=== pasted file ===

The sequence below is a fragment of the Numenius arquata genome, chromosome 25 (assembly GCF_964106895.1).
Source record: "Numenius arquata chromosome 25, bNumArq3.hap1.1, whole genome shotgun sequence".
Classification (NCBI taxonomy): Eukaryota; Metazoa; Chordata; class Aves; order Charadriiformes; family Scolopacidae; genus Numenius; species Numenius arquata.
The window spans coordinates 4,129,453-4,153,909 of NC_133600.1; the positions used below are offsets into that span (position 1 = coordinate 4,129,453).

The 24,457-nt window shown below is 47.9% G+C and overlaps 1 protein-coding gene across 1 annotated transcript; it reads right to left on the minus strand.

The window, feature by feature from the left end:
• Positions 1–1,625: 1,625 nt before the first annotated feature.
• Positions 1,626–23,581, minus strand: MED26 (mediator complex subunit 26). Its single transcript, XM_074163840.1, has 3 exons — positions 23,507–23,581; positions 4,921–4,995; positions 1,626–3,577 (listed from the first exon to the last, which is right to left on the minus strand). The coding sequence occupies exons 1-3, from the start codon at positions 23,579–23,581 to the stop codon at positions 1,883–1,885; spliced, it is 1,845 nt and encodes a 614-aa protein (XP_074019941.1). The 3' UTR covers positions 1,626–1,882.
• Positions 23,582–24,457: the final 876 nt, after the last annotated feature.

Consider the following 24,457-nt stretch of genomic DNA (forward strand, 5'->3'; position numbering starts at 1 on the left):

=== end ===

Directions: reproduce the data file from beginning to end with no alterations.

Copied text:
The sequence below is a fragment of the Numenius arquata genome, chromosome 25 (assembly GCF_964106895.1).
Source record: "Numenius arquata chromosome 25, bNumArq3.hap1.1, whole genome shotgun sequence".
Classification (NCBI taxonomy): Eukaryota; Metazoa; Chordata; class Aves; order Charadriiformes; family Scolopacidae; genus Numenius; species Numenius arquata.
The window spans coordinates 4,129,453-4,153,909 of NC_133600.1; the positions used below are offsets into that span (position 1 = coordinate 4,129,453).

The 24,457-nt window shown below is 47.9% G+C and overlaps 1 protein-coding gene across 1 annotated transcript; it reads right to left on the minus strand.

The window, feature by feature from the left end:
• Positions 1–1,625: 1,625 nt before the first annotated feature.
• Positions 1,626–23,581, minus strand: MED26 (mediator complex subunit 26). Its single transcript, XM_074163840.1, has 3 exons — positions 23,507–23,581; positions 4,921–4,995; positions 1,626–3,577 (listed from the first exon to the last, which is right to left on the minus strand). The coding sequence occupies exons 1-3, from the start codon at positions 23,579–23,581 to the stop codon at positions 1,883–1,885; spliced, it is 1,845 nt and encodes a 614-aa protein (XP_074019941.1). The 3' UTR covers positions 1,626–1,882.
• Positions 23,582–24,457: the final 876 nt, after the last annotated feature.

Consider the following 24,457-nt stretch of genomic DNA (forward strand, 5'->3'; position numbering starts at 1 on the left):